"Sequestration has been applied unevenly in different agencies. Some places are dealing with significant budget reductions while others have been spared or have deferred the pain. The whole process shows that how hard it is for Congress to slow spending given the creativity of agency heads and the power of external constituencies," said Darrell West, vice president and director of governance studies at the Brookings Institution.
"Those offices that had creative leaders or powerful allies avoided much of the budget pain. It is very difficult to cut government even when there are across-the-board reductions," West said.
But the sequester hasn't gone away. Nothing has been done to prevent cuts to unemployment benefits, Medicare reimbursements to doctors and hospitals, or a laundry list of federal grants and spending programs that the sequester has trimmed.
There's still some worry and political action surrounding its effects. After a push to highlight budget issues by Organizing for Action, the group that represents the vestiges of Obama's campaign, a Virginia chapter held a "Stop Our Sequester Bake Sale" to raise awareness of education cuts.
"We were hoping it would get a little news media coverage, and we were hoping that it would get people thinking about the sequester that weren't really aware of it. And it would be an opportunity to share with the local community what the impact was," said Albemarle County Supervisor Sally Thomas, who helped organize the event on Saturday.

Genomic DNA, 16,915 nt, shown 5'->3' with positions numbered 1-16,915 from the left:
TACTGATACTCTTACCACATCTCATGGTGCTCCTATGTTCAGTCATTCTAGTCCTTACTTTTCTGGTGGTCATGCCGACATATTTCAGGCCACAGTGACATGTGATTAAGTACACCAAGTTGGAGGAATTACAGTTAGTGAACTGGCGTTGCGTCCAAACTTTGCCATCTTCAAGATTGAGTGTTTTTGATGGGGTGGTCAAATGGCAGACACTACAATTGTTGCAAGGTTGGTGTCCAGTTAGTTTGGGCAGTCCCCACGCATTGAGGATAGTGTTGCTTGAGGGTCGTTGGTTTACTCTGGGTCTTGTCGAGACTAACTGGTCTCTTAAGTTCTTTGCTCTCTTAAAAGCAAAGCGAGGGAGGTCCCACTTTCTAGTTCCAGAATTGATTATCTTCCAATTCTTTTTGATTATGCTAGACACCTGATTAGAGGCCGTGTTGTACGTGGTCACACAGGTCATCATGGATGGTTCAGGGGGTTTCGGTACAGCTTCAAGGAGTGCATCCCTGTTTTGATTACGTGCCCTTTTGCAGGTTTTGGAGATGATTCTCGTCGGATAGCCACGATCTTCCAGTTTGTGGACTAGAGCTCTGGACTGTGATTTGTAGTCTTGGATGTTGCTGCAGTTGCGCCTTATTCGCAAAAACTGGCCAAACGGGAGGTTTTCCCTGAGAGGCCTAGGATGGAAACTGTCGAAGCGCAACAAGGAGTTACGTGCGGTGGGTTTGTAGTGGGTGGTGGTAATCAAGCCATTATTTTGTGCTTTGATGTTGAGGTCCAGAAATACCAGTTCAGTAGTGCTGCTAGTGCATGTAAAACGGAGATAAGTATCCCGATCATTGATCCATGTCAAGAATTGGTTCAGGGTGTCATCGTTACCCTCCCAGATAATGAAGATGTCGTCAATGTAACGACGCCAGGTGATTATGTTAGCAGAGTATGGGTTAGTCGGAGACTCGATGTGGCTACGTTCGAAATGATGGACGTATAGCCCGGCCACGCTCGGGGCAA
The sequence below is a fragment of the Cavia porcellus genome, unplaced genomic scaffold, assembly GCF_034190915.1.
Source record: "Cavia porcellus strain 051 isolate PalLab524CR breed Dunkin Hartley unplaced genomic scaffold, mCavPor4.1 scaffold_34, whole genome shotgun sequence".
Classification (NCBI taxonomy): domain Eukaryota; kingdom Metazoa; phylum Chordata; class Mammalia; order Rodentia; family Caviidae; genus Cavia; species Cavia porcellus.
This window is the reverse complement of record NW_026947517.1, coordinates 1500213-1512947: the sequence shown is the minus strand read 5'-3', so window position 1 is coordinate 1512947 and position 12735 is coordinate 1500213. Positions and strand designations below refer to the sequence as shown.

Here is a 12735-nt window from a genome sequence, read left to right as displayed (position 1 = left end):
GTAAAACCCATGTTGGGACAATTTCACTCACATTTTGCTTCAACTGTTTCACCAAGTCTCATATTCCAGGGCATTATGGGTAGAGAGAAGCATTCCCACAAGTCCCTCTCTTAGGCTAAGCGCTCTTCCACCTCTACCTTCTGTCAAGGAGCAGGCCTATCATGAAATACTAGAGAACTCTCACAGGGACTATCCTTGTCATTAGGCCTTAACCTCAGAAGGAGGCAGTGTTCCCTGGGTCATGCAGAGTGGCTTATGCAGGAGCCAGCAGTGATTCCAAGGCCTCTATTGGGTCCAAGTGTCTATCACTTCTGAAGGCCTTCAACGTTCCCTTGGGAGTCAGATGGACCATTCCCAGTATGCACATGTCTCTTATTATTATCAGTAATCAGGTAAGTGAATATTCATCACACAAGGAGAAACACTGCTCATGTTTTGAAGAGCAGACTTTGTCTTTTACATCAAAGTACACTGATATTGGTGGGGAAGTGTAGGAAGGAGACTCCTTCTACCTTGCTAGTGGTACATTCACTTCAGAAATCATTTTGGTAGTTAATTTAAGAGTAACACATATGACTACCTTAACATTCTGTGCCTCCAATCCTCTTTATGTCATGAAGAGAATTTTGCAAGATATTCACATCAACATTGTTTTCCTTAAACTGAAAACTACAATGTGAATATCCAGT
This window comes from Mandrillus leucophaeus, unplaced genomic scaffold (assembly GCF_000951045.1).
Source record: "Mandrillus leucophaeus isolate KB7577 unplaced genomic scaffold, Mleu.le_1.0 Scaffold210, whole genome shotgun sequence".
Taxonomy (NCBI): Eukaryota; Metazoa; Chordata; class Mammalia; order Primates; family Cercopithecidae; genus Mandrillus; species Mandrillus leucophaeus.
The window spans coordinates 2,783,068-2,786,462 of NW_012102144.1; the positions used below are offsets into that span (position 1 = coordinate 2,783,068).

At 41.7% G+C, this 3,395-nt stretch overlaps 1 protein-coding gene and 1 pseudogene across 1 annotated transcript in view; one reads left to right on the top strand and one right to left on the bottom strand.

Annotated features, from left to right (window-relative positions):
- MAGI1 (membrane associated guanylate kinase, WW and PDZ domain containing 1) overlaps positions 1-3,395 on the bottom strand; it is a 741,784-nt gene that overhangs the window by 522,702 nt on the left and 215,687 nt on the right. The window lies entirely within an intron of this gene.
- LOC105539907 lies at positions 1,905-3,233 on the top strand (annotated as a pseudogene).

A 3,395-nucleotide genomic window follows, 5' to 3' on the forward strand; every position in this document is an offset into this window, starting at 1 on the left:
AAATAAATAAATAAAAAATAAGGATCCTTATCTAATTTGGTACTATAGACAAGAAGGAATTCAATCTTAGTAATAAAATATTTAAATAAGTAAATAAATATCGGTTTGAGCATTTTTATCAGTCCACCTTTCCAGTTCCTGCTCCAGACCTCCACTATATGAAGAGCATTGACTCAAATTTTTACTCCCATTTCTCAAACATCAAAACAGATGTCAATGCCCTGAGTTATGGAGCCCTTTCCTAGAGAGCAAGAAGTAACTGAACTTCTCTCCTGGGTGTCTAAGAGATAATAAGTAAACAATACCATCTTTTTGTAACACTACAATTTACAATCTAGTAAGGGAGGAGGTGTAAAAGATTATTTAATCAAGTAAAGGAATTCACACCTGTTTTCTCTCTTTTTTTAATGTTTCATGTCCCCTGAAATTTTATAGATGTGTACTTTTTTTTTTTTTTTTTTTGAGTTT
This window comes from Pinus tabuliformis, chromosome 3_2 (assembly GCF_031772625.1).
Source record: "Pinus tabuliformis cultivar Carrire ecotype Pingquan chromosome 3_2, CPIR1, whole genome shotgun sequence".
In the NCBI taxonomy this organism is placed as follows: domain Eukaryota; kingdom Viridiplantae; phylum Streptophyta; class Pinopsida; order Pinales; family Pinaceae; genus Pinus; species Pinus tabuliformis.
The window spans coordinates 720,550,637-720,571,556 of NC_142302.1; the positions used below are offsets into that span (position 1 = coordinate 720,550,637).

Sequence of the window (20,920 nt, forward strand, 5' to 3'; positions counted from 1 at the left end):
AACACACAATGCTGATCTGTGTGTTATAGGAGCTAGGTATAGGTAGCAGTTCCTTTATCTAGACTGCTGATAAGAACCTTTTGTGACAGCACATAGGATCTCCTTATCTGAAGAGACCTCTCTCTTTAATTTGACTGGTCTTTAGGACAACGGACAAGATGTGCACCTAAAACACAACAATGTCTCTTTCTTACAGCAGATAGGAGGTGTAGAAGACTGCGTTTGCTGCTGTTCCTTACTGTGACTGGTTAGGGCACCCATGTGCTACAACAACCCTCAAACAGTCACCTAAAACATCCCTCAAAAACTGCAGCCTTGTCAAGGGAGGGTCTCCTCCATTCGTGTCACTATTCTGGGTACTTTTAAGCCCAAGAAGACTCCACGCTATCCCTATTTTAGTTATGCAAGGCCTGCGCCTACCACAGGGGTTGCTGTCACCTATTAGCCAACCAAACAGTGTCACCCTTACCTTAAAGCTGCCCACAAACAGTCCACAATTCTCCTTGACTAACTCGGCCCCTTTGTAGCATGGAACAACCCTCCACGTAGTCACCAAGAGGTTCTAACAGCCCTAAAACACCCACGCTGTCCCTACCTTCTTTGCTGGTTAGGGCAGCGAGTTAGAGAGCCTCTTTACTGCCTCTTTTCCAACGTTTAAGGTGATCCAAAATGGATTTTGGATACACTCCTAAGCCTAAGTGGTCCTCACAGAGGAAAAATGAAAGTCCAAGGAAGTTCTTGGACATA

"It also was going to be the means for getting we hoped some people to telephone their congressmen," Thomas said. "Each of the baggies of cookies had a little label on it that gave them the telephone numbers for our two senators and for our congressman, Mr. Hurt, and a short message about, asking them to get rid of this sequester."
Rep. Robert Hurt is a Republican, but Virginia's two Senators - Mark Warner and Tim Kaine - are Democrats. Both have spoken out against sequestration already.
The event took place in downtown Charlottesville at the Freedom of Speech Wall, where Thomas and others scrawled anti-sequester messages on the slate behind the table full of baked goods.
Thomas acknowledged that in some cases, it could be tough to see the sequester's effects, even as the cuts are implemented.
"When you cut a federal program sometimes the effect doesn't happen for a while," Thomas said.